Kernel

Enable net.ipv4.ping_group_range

Fedora 31 now supports the net.ipv4.ping_group_range kernel parameter for all user groups. This change enables all users to create Internet Control Message Protocol (ICMP) Echo sockets without using the setuid binaries, or having the CAP_NET_ADMIN and CAP_NET_RAW file capabilities.

As a result, the rootless podman containers are now able to use the ping utility. This change applies also to users developing on the Fedora Silverblue variant, who use containers created through the toolbox utility.

No bootable images for i686 kernels

Fedora 31 no longer provides 32-bit kernels or bootable images for i686 systems. This change is a result of ever decreasing amount of users with 32-bit only hardware.

The kernel-headers package continues to exist in the i686 package.

Fedora now uses cgroups-v2 by default

Enablement of control groups version 2 (cgroups-v2) by default allows the system utilities to conveniently take advantage of new functionality and fixes this kernel feature brings.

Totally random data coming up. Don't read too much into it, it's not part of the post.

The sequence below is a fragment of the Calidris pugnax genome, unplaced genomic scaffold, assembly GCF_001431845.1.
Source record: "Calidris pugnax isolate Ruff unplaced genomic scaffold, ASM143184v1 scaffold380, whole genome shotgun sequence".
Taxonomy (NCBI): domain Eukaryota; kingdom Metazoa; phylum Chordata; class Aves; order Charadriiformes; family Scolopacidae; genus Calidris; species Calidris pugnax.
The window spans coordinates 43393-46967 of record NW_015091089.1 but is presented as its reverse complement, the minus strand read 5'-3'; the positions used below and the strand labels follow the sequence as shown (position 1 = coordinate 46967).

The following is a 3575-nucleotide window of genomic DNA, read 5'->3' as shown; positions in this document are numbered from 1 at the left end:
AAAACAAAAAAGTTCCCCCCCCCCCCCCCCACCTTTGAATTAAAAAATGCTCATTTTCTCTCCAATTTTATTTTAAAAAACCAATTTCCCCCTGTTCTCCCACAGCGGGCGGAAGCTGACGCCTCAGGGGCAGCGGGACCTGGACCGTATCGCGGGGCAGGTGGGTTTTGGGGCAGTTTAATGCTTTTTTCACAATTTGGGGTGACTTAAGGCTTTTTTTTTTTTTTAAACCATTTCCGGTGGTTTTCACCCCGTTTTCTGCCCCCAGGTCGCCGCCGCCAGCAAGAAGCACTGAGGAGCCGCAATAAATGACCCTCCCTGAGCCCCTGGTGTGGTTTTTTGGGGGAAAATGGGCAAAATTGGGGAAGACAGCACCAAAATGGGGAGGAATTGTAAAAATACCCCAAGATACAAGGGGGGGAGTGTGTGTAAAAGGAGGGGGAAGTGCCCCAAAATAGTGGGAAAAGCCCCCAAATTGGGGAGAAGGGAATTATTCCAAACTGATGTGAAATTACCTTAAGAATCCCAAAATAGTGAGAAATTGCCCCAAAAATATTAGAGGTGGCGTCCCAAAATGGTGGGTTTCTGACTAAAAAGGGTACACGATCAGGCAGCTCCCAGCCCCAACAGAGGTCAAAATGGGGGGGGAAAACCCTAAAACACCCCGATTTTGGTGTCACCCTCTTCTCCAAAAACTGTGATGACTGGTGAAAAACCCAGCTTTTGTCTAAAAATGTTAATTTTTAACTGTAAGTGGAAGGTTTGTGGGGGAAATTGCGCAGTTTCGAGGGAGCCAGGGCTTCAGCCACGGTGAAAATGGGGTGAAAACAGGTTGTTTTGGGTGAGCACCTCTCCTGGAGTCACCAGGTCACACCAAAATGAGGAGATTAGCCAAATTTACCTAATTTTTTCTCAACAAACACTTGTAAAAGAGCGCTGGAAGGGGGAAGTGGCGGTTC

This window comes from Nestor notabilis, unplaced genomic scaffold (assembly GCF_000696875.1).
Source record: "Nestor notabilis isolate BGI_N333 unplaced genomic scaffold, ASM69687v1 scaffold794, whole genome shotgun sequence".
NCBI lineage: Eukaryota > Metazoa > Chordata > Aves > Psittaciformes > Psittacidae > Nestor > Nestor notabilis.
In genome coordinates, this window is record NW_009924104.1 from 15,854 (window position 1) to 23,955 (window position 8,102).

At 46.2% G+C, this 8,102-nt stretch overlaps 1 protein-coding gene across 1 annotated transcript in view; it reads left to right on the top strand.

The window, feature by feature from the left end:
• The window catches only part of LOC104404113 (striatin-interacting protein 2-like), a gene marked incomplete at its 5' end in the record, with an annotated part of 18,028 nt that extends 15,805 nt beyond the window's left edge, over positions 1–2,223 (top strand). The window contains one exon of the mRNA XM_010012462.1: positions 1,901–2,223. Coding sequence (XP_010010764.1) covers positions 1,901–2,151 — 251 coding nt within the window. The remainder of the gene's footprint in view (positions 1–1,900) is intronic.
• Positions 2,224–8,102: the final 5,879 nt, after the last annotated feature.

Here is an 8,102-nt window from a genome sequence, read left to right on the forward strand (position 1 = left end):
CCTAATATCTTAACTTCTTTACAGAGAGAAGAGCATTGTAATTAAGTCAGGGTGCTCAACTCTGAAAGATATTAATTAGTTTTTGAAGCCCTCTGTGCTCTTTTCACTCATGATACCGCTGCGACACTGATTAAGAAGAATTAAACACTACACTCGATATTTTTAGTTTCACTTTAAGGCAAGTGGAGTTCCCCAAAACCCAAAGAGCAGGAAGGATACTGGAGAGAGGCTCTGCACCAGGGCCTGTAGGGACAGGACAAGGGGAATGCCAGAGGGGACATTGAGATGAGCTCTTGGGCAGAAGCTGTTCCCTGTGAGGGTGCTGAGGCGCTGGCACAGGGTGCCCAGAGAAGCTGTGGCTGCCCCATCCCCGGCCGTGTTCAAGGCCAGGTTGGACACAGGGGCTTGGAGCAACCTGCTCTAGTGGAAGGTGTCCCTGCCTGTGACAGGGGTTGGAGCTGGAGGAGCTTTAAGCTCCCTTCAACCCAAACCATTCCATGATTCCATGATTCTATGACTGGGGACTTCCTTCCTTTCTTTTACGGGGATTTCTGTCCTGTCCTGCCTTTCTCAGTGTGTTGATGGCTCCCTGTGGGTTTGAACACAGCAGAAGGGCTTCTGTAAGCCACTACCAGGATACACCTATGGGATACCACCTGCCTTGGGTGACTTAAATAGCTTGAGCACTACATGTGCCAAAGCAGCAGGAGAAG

Users have to update any tools or scripts they used for manual configuration of cgroups-v1 so that they reflect cgroups-v2 now. The tools or scripts should not require any changes, if they utilized the systemd interfaces.

Some container engines leak the control group hierarchy into containers. This could pose a problem for container images that expect to be running in a control group version 1 environment. This change is tied to the removal of the docker package in Fedora 31; see the Containers section for details.

To retain the old default of control groups version 1 (cgroups-v1), set the following kernel command line parameter:

`systemd.unified_cgroup_hierarchy=0`